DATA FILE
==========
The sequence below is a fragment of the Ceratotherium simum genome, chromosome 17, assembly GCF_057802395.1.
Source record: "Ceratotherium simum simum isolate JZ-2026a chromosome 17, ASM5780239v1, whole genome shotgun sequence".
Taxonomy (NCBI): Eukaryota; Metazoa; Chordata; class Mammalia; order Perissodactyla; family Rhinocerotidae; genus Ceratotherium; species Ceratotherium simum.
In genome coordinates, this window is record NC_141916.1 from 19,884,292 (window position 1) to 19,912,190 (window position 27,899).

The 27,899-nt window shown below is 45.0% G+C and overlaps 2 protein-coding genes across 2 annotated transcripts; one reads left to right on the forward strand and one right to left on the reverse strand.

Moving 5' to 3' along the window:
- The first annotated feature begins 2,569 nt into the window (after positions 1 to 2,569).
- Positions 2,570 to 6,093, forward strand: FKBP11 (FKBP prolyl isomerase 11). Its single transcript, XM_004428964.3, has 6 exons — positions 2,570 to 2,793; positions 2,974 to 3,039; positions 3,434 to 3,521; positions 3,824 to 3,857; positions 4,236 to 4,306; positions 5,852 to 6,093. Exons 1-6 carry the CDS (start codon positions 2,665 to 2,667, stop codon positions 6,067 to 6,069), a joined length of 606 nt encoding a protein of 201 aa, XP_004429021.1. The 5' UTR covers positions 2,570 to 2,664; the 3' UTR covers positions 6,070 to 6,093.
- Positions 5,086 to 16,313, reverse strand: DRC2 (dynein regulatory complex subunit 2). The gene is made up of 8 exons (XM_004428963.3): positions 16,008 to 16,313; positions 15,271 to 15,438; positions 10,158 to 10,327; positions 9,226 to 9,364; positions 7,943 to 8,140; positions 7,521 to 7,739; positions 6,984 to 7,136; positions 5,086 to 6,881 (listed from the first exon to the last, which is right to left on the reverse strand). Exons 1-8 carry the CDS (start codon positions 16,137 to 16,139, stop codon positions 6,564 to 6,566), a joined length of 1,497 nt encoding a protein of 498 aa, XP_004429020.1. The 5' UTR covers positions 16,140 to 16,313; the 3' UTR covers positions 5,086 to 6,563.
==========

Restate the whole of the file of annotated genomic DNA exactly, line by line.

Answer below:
The sequence below is a fragment of the Ceratotherium simum genome, chromosome 17, assembly GCF_057802395.1.
Source record: "Ceratotherium simum simum isolate JZ-2026a chromosome 17, ASM5780239v1, whole genome shotgun sequence".
Taxonomy (NCBI): Eukaryota; Metazoa; Chordata; class Mammalia; order Perissodactyla; family Rhinocerotidae; genus Ceratotherium; species Ceratotherium simum.
In genome coordinates, this window is record NC_141916.1 from 19,884,292 (window position 1) to 19,912,190 (window position 27,899).

The 27,899-nt window shown below is 45.0% G+C and overlaps 2 protein-coding genes across 2 annotated transcripts; one reads left to right on the forward strand and one right to left on the reverse strand.

Moving 5' to 3' along the window:
- The first annotated feature begins 2,569 nt into the window (after positions 1 to 2,569).
- Positions 2,570 to 6,093, forward strand: FKBP11 (FKBP prolyl isomerase 11). Its single transcript, XM_004428964.3, has 6 exons — positions 2,570 to 2,793; positions 2,974 to 3,039; positions 3,434 to 3,521; positions 3,824 to 3,857; positions 4,236 to 4,306; positions 5,852 to 6,093. Exons 1-6 carry the CDS (start codon positions 2,665 to 2,667, stop codon positions 6,067 to 6,069), a joined length of 606 nt encoding a protein of 201 aa, XP_004429021.1. The 5' UTR covers positions 2,570 to 2,664; the 3' UTR covers positions 6,070 to 6,093.
- Positions 5,086 to 16,313, reverse strand: DRC2 (dynein regulatory complex subunit 2). The gene is made up of 8 exons (XM_004428963.3): positions 16,008 to 16,313; positions 15,271 to 15,438; positions 10,158 to 10,327; positions 9,226 to 9,364; positions 7,943 to 8,140; positions 7,521 to 7,739; positions 6,984 to 7,136; positions 5,086 to 6,881 (listed from the first exon to the last, which is right to left on the reverse strand). Exons 1-8 carry the CDS (start codon positions 16,137 to 16,139, stop codon positions 6,564 to 6,566), a joined length of 1,497 nt encoding a protein of 498 aa, XP_004429020.1. The 5' UTR covers positions 16,140 to 16,313; the 3' UTR covers positions 5,086 to 6,563.